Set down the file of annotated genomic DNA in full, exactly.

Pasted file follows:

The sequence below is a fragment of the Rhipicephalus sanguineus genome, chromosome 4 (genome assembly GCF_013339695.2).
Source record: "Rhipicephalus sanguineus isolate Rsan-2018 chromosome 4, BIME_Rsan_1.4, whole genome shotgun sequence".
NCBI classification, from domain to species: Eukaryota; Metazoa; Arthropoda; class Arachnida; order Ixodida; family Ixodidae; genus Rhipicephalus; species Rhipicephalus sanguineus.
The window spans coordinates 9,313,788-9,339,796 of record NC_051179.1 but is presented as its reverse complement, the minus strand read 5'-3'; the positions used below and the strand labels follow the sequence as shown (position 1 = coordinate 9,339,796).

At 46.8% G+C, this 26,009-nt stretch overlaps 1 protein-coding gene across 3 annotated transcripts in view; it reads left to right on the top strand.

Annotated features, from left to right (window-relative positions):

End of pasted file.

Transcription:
The sequence below is a fragment of the Rhipicephalus sanguineus genome, chromosome 4 (genome assembly GCF_013339695.2).
Source record: "Rhipicephalus sanguineus isolate Rsan-2018 chromosome 4, BIME_Rsan_1.4, whole genome shotgun sequence".
NCBI classification, from domain to species: Eukaryota; Metazoa; Arthropoda; class Arachnida; order Ixodida; family Ixodidae; genus Rhipicephalus; species Rhipicephalus sanguineus.
The window spans coordinates 9,313,788-9,339,796 of record NC_051179.1 but is presented as its reverse complement, the minus strand read 5'-3'; the positions used below and the strand labels follow the sequence as shown (position 1 = coordinate 9,339,796).

At 46.8% G+C, this 26,009-nt stretch overlaps 1 protein-coding gene across 3 annotated transcripts in view; it reads left to right on the top strand.

Annotated features, from left to right (window-relative positions):